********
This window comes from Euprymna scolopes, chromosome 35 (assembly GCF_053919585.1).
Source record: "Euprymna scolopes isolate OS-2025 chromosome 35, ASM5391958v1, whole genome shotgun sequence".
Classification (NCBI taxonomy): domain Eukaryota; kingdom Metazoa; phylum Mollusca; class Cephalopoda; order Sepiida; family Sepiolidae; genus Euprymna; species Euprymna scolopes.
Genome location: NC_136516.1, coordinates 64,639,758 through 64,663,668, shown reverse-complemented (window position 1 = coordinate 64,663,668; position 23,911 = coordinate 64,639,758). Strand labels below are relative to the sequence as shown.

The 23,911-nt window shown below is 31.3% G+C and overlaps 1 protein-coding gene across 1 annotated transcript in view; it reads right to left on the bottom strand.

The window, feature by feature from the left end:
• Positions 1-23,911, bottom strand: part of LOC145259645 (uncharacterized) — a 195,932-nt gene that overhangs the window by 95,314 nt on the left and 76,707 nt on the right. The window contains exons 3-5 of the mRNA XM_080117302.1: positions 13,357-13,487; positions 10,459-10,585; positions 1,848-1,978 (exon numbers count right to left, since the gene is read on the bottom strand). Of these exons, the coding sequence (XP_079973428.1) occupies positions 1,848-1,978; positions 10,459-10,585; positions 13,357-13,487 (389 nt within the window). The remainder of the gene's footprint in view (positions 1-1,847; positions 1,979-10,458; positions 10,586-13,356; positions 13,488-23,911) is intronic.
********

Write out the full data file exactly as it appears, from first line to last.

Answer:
This window comes from Euprymna scolopes, chromosome 35 (assembly GCF_053919585.1).
Source record: "Euprymna scolopes isolate OS-2025 chromosome 35, ASM5391958v1, whole genome shotgun sequence".
Classification (NCBI taxonomy): domain Eukaryota; kingdom Metazoa; phylum Mollusca; class Cephalopoda; order Sepiida; family Sepiolidae; genus Euprymna; species Euprymna scolopes.
Genome location: NC_136516.1, coordinates 64,639,758 through 64,663,668, shown reverse-complemented (window position 1 = coordinate 64,663,668; position 23,911 = coordinate 64,639,758). Strand labels below are relative to the sequence as shown.

The 23,911-nt window shown below is 31.3% G+C and overlaps 1 protein-coding gene across 1 annotated transcript in view; it reads right to left on the bottom strand.

The window, feature by feature from the left end:
• Positions 1-23,911, bottom strand: part of LOC145259645 (uncharacterized) — a 195,932-nt gene that overhangs the window by 95,314 nt on the left and 76,707 nt on the right. The window contains exons 3-5 of the mRNA XM_080117302.1: positions 13,357-13,487; positions 10,459-10,585; positions 1,848-1,978 (exon numbers count right to left, since the gene is read on the bottom strand). Of these exons, the coding sequence (XP_079973428.1) occupies positions 1,848-1,978; positions 10,459-10,585; positions 13,357-13,487 (389 nt within the window). The remainder of the gene's footprint in view (positions 1-1,847; positions 1,979-10,458; positions 10,586-13,356; positions 13,488-23,911) is intronic.